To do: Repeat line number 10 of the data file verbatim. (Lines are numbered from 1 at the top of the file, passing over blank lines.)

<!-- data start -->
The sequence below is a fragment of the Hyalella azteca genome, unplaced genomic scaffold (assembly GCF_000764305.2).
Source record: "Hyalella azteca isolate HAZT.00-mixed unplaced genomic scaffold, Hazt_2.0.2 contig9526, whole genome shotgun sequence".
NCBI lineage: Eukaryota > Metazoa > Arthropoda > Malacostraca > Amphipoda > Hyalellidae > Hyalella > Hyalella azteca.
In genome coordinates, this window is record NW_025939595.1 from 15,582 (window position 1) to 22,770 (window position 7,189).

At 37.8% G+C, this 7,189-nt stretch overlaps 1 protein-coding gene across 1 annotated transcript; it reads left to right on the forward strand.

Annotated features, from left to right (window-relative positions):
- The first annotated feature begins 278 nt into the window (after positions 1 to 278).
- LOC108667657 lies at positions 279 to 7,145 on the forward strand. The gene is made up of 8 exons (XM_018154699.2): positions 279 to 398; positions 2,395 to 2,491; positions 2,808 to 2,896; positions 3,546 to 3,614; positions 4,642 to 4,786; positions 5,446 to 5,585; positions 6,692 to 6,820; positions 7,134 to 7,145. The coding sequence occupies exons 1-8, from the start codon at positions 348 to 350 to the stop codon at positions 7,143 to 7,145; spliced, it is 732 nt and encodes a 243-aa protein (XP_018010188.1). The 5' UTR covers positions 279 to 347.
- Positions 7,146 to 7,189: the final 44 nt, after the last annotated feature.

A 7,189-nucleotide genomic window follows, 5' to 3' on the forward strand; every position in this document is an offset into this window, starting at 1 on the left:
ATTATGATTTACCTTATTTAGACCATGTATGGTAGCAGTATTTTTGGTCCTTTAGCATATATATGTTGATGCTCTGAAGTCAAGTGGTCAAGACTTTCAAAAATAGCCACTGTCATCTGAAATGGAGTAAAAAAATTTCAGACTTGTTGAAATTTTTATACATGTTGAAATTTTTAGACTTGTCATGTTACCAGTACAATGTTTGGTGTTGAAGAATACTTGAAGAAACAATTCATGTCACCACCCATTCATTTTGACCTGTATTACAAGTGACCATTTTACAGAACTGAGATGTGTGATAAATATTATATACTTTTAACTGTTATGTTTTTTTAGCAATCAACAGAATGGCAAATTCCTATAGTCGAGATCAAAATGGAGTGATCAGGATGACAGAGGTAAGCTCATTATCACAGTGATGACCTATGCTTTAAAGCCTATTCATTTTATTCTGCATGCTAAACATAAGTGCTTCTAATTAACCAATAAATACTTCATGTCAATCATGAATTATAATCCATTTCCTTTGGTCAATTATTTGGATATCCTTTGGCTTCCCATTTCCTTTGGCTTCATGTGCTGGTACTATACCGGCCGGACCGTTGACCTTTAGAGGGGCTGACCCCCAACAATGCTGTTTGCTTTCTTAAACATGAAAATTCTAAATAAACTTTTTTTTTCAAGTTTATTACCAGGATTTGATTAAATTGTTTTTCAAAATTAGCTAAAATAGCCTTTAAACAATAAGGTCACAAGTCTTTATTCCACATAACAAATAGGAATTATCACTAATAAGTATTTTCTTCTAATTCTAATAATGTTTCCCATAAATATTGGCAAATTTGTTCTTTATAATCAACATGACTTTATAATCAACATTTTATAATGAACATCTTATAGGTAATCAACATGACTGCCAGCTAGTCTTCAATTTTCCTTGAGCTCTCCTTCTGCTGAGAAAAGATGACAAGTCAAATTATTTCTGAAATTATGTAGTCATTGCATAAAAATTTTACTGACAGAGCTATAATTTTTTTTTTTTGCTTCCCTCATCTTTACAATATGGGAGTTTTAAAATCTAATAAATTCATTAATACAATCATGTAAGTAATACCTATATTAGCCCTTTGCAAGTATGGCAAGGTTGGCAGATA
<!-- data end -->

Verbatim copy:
A 7,189-nucleotide genomic window follows, 5' to 3' on the forward strand; every position in this document is an offset into this window, starting at 1 on the left: